Refrigerator Rules

Refrigerator Rules

As soon as you have a child reach the age of about THREE, please feel free to cut and paste,  ENLARGE and Print—and then FRAME—on the Refrigerator Door:

RESPECTFUL

RESPONSIBLE

AND

NICE TO BE AROUND

  When your child reaches about the age of five, you may add:

RESOURCEFUL

_______________________________________________________

I posted a longer version on Sept 18, 2011.  Here are some excerpts from that post:

Children watch and learn.  Children experience and learn.  Children practice and learn.  So, very calmly I will repeat:  Please refer to the Refrigerator Rules (the 4-R’s) for instilling Integrity and Truthfulness into a child’s framework of relationship with self and others:

Respect

Responsible

Reciprocal

and

Resourceful

A child understands quite early about being respectful, responsible and being nice/Reciprocal.  As they age, they become adept at solving their own problems, if we let them, encourage them, promote their resourceful capabilities.

As role models, always on Shakespeare’s Stage–we also need to adhere to the Refrigerator Rules. Young eyes are watching.  Young hearts are feeling.  Young spirits are learning.

The building of our child’s character seems to be a combination of role modeling, expectation and experiential—practiced every day with the joyfulness of living a life with honor.   Perhaps the measuring of “Successful” can be the ability to achieve an honorable life.   I hope so.  For all of us.


Posted on April 14, 2011 by dearfriends

6 Responses to Refrigerator Rules

  1. Enigma says:

    Nice post! Thanks.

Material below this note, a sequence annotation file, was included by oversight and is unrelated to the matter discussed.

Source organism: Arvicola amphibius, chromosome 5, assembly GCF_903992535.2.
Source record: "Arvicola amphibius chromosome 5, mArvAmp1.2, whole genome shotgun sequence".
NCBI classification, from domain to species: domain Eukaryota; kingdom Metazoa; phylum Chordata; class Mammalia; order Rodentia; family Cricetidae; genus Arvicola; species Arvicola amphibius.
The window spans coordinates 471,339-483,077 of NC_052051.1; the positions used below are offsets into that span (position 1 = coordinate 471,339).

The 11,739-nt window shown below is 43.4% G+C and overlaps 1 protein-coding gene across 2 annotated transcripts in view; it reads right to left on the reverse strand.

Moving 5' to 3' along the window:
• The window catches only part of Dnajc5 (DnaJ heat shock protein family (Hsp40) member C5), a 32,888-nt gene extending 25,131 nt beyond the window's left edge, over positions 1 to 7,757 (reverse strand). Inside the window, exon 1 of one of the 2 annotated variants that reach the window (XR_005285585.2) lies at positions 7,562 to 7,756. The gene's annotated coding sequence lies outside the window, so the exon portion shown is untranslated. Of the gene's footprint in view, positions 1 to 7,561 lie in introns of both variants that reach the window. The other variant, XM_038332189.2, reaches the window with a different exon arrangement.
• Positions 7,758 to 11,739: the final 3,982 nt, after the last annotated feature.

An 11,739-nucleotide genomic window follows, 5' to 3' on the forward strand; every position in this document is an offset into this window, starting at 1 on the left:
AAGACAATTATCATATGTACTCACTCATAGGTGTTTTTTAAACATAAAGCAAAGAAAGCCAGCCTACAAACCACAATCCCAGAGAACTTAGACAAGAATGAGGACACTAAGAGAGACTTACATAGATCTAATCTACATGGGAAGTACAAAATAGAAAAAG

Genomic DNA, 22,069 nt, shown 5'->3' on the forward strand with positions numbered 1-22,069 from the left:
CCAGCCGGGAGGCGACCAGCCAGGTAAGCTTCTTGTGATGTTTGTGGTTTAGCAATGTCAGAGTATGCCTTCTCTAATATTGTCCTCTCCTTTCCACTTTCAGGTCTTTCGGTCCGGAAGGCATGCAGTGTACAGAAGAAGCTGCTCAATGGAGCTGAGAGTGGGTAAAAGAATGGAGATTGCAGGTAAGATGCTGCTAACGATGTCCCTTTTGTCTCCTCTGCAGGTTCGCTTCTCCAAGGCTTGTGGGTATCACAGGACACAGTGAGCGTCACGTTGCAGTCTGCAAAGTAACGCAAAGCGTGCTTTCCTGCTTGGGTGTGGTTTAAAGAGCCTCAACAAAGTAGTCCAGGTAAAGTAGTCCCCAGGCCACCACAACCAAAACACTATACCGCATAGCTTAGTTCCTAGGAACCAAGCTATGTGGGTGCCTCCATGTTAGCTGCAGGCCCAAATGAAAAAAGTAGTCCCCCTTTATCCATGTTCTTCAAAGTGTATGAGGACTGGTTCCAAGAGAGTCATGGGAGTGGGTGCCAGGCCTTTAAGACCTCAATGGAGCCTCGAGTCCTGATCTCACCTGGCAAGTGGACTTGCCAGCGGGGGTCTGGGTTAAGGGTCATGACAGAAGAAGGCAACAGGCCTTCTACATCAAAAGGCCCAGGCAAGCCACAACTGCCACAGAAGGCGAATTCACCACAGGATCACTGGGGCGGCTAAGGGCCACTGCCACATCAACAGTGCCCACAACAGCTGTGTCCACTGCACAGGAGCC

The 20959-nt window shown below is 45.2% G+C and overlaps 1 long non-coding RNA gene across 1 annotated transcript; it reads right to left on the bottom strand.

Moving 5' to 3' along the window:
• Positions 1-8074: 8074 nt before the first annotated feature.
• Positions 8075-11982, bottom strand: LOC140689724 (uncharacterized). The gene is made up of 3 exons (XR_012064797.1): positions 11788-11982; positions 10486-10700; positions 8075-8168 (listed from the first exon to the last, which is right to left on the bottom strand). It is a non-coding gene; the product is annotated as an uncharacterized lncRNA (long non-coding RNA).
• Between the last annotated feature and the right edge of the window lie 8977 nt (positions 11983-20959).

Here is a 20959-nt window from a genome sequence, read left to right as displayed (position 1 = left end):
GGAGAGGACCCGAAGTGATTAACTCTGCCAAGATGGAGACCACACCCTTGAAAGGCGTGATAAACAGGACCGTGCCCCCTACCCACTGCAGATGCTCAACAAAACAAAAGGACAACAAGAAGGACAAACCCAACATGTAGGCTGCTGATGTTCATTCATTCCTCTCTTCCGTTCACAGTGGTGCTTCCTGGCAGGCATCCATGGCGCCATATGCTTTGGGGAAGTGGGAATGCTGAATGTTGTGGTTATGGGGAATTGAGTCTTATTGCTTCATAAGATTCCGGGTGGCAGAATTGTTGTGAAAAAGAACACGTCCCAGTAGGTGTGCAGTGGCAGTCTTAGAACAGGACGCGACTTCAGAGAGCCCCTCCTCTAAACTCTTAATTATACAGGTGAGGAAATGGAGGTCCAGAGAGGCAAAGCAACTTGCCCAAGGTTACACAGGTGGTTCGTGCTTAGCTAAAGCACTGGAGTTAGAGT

2. Roar Sweetly says:

    I love these. In a few months my little boy will be emerging from the terrible twos and I will be putting these on my fridge.

    • dearfriends says:

      Hello Roaring Sweetly,
      Thank you for visiting and finding the simplicity of Refrigerator Rules. I would also recommend that you begin to investigate “Love and Logic” concepts. When children are taught how to solve their own problems from an early age, they do not typically chose poor choices and behaviors as they get older. Oh, and yes, from “terrible twos” we developmentally often go on to the “trying three’s.” Take a deep breath and be joyous—Barb

  3. Thank you for posting this. I will cut and paste and make a handout for the parents I work with (of course giving you the credits). Hopefully this will help them to avoid some issues

    • dearfriends says:

      Thank you for visiting and finding this short piece on children’s communication helpful. We are all a part of our children’s community. Thanks, again–Barb

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